Preparation of DNA for mapping nucleosome positions
Cultures in mid-log phase (which ranged from an OD600 of 0.7-0.9) were crosslinked with 1% formaldehyde for 15 min at the same temperature used for growth, followed by a quenching step for 5 min at room temperature with 0.125M glycine. Cells were washed twice with cold ddH2O prior to storage.
Approximately 20 OD600 units of cells were spheroplasted with 0.25 mg Zymolyase 100-T (Seikagaku) in 2 ml Buffer Z (1M sorbitol, 50mM Tris-Cl pH 7.4, 10mM β-mercaptoethanol) at 30°C with shaking. The spheroplasting time ranged from 30 min to 75 min, depending on the strain and media conditions used for growth. The ideal spheroplasting time was one that yielded appropriately digested chromatin (~90% mononucleosomal-sized DNA) after 20 min of micrococcal nuclease (MNase) treatment. Spheroplasts were collected by centrifugation at 4°C and resuspended in 500μl MNase digestion buffer (0.075% NP-40, 50mM NaCl, 10mM Tris-Cl pH 7.4, 5mM MgCl2, 1mM CaCl2). Chromatin was digested with 3 units of MNase (Worthington) for 20 min at 37°C. Digestions were quenched with 50mM EDTA, and spheroplasts were lysed with 0.1% SDS and centrifuged to transfer the supernatant away from insoluble material. The supernatant containing solublized chromatin was incubated at 65°C overnight with 0.4 mg/ml proteinase K to deproteinize DNA and reverse methylene crosslinks. DNA was recovered by two extractions with phenol and one extraction with chloroform, followed by ethanol precipitation and resuspension in Tris-EDTA (TE) pH 8.0 supplemented with 10 μg/ml RNase A. After a 30 min treatment at 37°C, the DNA was ready for probe generation by linear amplification.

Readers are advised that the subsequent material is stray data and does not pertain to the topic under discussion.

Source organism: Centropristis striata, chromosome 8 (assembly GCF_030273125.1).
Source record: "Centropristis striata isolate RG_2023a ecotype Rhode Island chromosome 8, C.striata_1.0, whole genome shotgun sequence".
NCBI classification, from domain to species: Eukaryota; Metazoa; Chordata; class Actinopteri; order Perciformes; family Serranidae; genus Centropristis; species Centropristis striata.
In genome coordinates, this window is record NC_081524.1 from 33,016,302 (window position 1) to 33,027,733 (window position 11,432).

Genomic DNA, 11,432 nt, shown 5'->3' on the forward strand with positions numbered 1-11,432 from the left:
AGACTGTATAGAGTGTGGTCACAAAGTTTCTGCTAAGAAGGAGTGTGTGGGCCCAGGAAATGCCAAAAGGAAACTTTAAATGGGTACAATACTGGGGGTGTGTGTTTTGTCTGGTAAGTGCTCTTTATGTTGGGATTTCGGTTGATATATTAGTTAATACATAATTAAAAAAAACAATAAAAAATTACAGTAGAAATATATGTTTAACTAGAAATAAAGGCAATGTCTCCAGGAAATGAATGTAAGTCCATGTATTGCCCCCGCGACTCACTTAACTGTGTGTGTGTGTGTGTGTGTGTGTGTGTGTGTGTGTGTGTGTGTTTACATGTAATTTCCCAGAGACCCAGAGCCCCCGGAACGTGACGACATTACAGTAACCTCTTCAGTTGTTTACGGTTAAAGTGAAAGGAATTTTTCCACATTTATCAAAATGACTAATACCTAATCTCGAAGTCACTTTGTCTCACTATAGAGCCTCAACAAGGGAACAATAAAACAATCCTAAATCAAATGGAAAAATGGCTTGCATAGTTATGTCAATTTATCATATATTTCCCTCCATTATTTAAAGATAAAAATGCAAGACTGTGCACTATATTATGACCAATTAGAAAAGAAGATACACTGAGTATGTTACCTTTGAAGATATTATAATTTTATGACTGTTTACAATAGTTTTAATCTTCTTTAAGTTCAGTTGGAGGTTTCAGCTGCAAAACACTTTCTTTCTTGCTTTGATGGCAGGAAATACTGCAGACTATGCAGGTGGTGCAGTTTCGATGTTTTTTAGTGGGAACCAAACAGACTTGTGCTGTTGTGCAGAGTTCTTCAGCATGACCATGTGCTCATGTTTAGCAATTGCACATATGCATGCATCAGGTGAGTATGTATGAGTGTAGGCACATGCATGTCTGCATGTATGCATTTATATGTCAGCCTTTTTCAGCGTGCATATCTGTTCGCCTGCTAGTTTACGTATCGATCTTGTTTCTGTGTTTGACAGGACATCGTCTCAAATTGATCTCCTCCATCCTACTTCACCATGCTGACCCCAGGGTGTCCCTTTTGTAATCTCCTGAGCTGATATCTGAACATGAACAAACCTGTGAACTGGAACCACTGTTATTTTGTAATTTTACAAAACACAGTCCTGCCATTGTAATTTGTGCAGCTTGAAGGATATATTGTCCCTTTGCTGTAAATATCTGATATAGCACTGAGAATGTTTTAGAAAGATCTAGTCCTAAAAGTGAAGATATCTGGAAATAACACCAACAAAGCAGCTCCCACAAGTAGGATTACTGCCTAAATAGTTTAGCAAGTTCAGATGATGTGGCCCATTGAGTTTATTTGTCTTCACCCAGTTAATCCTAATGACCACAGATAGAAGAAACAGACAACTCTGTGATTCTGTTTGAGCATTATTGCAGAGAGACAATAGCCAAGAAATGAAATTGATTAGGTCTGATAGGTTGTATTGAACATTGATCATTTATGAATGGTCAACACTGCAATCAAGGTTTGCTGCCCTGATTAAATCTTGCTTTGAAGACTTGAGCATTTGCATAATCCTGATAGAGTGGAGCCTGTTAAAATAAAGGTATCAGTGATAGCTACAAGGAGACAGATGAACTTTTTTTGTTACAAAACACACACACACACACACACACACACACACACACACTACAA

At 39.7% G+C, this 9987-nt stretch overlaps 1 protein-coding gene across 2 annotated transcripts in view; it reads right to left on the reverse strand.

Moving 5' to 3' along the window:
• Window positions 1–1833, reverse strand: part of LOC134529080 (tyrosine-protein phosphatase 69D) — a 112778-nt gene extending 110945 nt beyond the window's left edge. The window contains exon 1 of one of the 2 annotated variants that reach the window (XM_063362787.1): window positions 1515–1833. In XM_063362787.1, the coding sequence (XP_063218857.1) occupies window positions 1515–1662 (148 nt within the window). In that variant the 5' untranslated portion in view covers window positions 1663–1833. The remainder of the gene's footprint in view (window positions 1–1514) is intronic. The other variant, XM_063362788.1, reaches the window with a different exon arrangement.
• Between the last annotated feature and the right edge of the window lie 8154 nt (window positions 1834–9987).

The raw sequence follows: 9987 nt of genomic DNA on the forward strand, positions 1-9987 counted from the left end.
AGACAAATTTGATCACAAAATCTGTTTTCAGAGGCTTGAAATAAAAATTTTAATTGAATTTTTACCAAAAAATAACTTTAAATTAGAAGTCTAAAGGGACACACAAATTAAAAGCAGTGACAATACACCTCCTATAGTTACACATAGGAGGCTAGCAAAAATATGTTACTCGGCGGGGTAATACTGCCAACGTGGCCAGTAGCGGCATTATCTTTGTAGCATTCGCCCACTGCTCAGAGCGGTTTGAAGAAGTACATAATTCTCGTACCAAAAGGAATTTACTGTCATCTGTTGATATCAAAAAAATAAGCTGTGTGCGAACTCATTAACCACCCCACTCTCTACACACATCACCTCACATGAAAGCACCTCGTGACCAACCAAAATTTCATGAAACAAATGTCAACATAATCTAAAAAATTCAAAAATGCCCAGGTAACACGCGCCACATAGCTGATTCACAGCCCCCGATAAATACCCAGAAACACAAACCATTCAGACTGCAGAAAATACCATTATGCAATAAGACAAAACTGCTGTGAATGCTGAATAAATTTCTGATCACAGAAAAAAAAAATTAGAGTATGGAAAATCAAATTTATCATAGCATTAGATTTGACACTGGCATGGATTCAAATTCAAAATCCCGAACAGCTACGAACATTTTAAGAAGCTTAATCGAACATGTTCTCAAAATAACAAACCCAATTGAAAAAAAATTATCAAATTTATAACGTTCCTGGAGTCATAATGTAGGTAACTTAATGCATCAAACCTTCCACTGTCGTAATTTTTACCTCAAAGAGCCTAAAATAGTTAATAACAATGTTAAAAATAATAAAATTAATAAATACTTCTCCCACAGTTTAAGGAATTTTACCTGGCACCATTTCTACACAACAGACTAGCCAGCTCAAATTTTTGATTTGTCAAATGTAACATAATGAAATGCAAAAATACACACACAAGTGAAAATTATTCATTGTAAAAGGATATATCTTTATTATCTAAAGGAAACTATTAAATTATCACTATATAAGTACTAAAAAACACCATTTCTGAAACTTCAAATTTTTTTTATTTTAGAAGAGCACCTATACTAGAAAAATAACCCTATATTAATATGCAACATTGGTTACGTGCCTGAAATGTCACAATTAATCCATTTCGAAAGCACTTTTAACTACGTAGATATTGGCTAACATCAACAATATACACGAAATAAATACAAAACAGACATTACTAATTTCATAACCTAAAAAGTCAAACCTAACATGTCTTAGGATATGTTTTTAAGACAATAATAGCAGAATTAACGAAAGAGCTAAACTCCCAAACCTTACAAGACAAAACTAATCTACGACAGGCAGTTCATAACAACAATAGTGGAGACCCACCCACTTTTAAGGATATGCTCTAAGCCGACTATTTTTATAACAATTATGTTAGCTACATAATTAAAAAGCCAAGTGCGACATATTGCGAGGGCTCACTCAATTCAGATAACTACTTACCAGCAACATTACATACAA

Preparation of reference genomic DNA
Genomic DNA was prepared by purification with a Qiagen 100 column after treating spheroplasts with RNase A and proteinase K. Purified DNA was digested with MNase at room temperature to obtain DNA that ranged in size from 100-300bp. This digested DNA was phenol-extracted twice, chloroform-extracted once, and then ethanol-precipitated and resuspended in TE pH 8.0. Genomic reference probe was then prepared by linear amplification in the same manner as mononucleosomal-sized probe.
Linear amplification of DNA to generate microarray RNA probe
Probes for use in microarray experiments were prepared by linear amplification (Liu et al., 2003
) but instead of preparing aminoallyl-cDNA probe, aminoallyl-RNA probe was prepared. In brief, DNA obtained by MNase digestion was first treated with calf intestinal phosphatase (New England Biolabs (NEB)) and then thymidine-tailed using terminal dideoxytransferase (NEB). A T7 promoter was adapted to these T-tailed DNA via second strand synthesis with Klenow exo-polymerase (NEB). RNA was next generated using a MegaScript T7 RNA polymerase kit (Ambion) with a 2.3:1 ratio of aminoallyl-UTP to UTP.
Mapping nucleosome positions using tiling microarrays